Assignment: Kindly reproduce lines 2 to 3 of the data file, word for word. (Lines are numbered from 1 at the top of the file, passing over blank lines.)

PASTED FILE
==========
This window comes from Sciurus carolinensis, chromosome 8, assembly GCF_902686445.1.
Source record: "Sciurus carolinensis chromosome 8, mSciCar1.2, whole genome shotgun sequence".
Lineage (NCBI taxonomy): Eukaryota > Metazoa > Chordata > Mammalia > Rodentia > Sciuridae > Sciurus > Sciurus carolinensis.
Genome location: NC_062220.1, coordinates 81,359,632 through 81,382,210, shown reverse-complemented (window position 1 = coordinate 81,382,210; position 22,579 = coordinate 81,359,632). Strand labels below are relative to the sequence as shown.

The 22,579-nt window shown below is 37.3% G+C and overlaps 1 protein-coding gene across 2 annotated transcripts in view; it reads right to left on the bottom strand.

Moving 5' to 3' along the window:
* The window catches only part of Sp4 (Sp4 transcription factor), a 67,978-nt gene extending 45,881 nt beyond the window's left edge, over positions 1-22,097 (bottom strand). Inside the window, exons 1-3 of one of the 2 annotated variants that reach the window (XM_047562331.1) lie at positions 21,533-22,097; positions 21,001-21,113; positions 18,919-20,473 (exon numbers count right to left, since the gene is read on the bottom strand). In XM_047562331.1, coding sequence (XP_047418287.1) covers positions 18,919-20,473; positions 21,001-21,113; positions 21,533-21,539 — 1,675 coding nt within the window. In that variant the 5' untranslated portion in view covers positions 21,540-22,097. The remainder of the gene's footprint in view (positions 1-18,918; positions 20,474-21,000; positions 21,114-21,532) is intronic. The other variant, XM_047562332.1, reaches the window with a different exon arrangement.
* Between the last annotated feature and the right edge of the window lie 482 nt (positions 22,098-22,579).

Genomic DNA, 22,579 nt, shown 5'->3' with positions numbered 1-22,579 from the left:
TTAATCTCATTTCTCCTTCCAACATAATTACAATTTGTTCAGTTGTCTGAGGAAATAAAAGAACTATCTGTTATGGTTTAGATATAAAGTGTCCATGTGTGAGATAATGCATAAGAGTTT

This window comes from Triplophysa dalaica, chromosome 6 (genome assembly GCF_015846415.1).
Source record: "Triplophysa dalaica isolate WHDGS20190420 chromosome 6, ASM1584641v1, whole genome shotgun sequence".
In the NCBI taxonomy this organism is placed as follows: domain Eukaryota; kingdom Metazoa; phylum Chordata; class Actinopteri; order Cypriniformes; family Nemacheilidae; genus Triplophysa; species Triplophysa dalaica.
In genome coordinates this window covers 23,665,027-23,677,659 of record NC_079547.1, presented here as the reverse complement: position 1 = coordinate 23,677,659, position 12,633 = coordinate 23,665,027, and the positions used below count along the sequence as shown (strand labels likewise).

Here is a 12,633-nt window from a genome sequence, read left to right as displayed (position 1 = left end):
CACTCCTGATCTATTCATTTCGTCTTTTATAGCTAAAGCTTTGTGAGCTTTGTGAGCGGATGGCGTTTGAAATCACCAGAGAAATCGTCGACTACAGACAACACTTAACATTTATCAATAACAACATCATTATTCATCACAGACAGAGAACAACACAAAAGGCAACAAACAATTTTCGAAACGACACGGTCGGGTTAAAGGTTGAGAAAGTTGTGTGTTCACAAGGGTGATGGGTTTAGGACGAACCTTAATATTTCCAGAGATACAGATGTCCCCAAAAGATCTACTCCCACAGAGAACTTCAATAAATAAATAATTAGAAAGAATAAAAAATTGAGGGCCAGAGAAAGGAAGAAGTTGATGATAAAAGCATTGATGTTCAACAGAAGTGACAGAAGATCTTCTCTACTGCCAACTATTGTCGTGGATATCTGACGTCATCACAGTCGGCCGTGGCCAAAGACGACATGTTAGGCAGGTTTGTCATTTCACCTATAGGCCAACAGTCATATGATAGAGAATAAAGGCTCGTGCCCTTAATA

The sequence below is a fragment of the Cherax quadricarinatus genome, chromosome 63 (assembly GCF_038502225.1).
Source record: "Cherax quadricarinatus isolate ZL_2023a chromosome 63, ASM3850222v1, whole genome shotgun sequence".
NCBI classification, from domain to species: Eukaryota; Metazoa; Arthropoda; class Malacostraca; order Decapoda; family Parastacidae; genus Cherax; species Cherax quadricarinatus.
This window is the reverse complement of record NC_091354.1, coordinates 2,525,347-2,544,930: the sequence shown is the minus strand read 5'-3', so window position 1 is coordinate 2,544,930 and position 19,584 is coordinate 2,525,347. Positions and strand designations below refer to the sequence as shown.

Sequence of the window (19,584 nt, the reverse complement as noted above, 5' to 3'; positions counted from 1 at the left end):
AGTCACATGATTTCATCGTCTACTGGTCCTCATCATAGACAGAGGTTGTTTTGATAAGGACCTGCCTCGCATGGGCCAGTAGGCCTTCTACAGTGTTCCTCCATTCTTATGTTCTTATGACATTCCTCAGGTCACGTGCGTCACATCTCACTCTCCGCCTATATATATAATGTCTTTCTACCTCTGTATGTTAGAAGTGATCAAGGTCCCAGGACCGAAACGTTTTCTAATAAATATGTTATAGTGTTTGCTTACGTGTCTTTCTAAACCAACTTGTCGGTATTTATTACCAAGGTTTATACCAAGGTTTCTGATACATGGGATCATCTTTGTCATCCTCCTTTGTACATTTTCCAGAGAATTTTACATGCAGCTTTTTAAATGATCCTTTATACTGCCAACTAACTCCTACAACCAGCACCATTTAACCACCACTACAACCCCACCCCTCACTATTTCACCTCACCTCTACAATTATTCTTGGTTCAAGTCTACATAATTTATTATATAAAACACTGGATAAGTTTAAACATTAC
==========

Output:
Source record: "Sciurus carolinensis chromosome 8, mSciCar1.2, whole genome shotgun sequence".
Lineage (NCBI taxonomy): Eukaryota > Metazoa > Chordata > Mammalia > Rodentia > Sciuridae > Sciurus > Sciurus carolinensis.